We waited in the garage at Polly’s for the rain to subside. I dropped my hydration vest and opted to go with a handheld for the last few miles, and I was shocked at how stiff and tired my shoulders were. I hadn’t noticed it until I took off my vest. I did some stretching and Joe rubbed my back for a bit, and then it was time to kick the rest of this course’s ass and get across that famous finish line. I got one last hug and then the three of us set back out on the road.


Time seemed completely suspended throughout the entire race. I had no idea what time it was, how much time had passed, or even if it was the same day. I marveled at how good I felt when Laura said, “hey, do you know its almost 3am?” I swore it couldn’t be that late (or that early, depending on how you wanted to look at it). Distance also seems warped. Sometimes the miles passed quickly, and other times they seemed to go on for an eternity. Unfortunately, this was one of those times where a single mile felt like 10. We walked and ran and walked and ran. Polly’s is less than 5 miles from the finish line, but I felt like we had been running forever. When we came to the “1 mile to go” sign, I almost cried. Seriously? We STILL had another mile? I even remember saying to Dean, “I can’t do another mile!!” His response was NOT the sympathetic one I wanted. He basically told me to suck it up, that my mind was just lying to me. At that moment I hated his guts, but in the end he was right. Of course right at that moment the rain started again, and the trail quickly turned to slick mud. With less than a half mile to go, I told him to go on ahead and tell Joe we were almost there.


Now, I have never walked a finish line and I had no intention of this one being my first. But the trail was so slippery and we were so fatigued that I was afraid to do anything more than a slow walk. Luckily the trail levels out with a few hundred yards to go, so I looked at Laura and said, “let’s rock this thing!” and we painfully started to run. Seeing the lights of the finish line and hearing people clapping and encouraging us was more than my weakened body and mind could take. I barely got into the chute before I started to cry. Amy, the race director, was there to meet us and I fell into her arms and just sobbed. A year of training, preparation, anticipation, dreams, and hard work had paid off. I had finished my first 100k in 17 hours and 52 minutes, and even though I was physically shattered, I was emotionally so high that I didn’t think I’d ever come down.


With Joe holding me up, we made our way to the med tent and got some food before we headed back to our rental house. I looked around at all the runners, volunteers, crew members, pacers, friends and family and thought about what I had done. It was so surreal. And I can’t wait to get back there and do it all again. Thank you to my husband Joe, for being the most amazing crew chief and for supporting me the entire journey; to Laura for logging all the training miles with me and for enduring my almost constant string of profanities as the night wore on; and to Wendy and Dean for being the best pacers ever and keeping us going with the jokes and encouragement. I love you all more than words can express. I’m glad you were all a part of this magical experience. On to the next!!!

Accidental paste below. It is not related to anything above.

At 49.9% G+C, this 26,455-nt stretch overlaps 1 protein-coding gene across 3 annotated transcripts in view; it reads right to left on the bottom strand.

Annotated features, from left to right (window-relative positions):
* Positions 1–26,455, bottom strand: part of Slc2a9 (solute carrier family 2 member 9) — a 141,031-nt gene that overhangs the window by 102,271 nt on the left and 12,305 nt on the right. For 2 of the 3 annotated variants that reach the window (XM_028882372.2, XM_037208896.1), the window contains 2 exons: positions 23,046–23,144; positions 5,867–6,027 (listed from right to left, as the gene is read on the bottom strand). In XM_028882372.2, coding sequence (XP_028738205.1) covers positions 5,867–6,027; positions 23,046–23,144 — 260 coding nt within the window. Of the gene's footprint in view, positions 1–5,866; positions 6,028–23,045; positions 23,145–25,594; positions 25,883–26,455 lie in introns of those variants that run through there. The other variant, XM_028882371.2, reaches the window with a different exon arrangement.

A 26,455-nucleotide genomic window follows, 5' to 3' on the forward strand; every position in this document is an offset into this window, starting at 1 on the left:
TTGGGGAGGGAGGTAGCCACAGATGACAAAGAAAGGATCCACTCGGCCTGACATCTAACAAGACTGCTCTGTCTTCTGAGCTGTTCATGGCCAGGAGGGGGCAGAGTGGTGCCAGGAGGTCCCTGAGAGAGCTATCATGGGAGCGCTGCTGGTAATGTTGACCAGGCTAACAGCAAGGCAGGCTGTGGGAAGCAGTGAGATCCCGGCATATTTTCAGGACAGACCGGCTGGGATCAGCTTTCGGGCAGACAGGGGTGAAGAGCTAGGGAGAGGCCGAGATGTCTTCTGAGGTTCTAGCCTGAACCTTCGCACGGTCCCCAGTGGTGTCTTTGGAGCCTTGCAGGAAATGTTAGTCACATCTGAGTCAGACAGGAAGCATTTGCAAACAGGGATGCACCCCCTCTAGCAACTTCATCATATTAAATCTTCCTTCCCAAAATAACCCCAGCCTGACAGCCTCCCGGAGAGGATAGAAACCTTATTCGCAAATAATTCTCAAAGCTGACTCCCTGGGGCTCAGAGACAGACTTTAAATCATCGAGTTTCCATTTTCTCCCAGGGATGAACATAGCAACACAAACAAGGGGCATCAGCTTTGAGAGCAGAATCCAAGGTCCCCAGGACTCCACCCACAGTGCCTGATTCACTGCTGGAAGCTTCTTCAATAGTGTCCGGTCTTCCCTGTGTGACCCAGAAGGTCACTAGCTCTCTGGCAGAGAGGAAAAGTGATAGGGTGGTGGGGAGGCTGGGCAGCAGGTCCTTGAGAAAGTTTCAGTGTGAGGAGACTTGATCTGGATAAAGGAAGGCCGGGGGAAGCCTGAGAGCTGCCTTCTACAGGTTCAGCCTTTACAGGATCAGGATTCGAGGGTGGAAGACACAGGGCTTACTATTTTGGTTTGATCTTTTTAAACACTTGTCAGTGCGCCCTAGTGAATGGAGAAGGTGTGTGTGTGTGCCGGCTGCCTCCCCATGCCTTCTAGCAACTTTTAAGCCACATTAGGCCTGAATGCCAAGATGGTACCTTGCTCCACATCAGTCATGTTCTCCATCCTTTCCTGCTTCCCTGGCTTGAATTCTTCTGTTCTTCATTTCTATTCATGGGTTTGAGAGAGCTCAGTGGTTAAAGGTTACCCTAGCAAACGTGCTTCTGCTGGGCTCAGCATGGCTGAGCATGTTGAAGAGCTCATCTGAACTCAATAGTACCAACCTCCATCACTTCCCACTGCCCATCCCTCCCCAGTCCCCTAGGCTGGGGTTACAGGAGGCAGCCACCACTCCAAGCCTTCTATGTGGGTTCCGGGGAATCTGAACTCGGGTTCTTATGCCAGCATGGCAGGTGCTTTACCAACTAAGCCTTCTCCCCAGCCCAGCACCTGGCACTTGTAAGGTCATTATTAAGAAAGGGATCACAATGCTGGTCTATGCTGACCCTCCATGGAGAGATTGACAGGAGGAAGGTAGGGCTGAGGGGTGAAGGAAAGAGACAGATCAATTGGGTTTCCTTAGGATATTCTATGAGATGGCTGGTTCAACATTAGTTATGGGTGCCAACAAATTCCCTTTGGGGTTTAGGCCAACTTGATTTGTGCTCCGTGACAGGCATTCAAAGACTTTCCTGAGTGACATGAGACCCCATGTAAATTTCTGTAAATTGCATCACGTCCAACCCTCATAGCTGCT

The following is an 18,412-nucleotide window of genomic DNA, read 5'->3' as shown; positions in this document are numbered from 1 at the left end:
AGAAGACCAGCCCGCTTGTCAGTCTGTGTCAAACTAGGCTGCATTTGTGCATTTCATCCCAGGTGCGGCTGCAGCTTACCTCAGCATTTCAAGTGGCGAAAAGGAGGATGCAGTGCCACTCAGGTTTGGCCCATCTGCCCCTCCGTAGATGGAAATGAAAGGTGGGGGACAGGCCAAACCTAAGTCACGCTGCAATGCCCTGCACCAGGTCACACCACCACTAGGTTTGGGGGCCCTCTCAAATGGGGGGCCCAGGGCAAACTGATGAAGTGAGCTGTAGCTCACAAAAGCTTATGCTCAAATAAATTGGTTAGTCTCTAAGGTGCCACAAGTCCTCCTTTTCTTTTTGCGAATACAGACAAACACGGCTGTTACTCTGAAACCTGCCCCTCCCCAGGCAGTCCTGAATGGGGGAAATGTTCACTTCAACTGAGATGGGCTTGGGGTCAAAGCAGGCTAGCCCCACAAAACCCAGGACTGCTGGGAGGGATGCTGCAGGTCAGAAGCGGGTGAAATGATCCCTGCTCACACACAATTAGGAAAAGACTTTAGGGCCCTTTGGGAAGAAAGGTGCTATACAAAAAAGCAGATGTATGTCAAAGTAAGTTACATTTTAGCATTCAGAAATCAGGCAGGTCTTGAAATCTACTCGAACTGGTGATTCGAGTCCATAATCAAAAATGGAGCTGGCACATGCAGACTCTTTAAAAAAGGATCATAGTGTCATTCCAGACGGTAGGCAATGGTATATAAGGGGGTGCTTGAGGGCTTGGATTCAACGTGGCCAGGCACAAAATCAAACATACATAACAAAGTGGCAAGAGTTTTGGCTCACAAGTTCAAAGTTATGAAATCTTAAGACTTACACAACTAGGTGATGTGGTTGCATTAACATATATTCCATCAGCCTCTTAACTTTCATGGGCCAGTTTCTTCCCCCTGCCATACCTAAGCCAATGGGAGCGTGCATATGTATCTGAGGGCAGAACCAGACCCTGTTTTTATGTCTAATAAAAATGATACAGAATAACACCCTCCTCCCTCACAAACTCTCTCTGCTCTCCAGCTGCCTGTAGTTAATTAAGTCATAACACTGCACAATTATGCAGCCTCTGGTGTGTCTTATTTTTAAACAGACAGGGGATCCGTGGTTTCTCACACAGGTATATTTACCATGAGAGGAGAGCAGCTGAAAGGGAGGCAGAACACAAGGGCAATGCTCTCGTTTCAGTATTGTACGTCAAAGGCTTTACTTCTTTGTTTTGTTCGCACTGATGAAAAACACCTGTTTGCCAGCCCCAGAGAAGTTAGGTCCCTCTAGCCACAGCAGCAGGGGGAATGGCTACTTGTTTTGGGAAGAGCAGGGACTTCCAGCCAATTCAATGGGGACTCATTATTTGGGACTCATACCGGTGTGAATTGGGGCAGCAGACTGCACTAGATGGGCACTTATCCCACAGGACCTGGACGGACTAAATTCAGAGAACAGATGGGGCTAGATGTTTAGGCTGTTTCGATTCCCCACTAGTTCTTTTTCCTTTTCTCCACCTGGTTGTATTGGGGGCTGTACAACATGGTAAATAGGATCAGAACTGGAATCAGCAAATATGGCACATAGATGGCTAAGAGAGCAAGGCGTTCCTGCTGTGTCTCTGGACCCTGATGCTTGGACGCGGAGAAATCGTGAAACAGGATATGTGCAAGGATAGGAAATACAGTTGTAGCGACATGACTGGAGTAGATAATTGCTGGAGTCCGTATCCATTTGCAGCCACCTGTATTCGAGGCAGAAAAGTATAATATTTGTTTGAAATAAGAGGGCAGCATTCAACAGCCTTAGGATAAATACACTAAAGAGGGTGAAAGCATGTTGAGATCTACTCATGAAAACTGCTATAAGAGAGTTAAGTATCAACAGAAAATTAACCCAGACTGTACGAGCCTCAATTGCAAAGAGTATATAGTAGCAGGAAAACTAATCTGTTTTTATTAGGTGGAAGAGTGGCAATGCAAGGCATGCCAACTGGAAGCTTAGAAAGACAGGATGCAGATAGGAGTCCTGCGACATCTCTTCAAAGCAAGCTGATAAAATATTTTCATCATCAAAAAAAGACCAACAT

The Big Day

06 Mar

So I have been doing so much running that its taken me quite a while to finish this story!!  Hartford Marathon day – what an amazing, awesome day it was!!!  Weather was perfect, I was feeling strong, and I couldn’t WAIT to get out on the course.  Waiting in the corral for the gun to go off was the absolute longest half hour of my life!!  After tapering for 2 weeks and running barely any mileage in the days leading up to the marathon, I was exploding with barely containable energy.  Luckily the crowds kept me from going out too fast, and after the first couple of miles I settled into a nice, easy, 10:30 pace.  My ankle felt perfectly fine.  So far, so good.

Before I realized it, I was 10 miles into the marathon and still feeling pretty damn amazing.  Realizing that this race might very well not have happened for me, I took some time to thank the powers that be for allowing me this incredible experience.  I savored it all after that – the bands, the spectators, and the incredible residents of South Windsor who were out in full force as we basically shut down part of their town.  Instead of being irritated, these angels were out on their lawns with music, coffee, bagels, bananas – everything a runner needs at miles 14-21 of a marathon.  I stopped to thank one sweet little girl who, with her mom, was handing out orange slices. I wonder if they realized how much we appreciated their thoughtfulness and support.  I was reduced to tears several times on that stretch of road.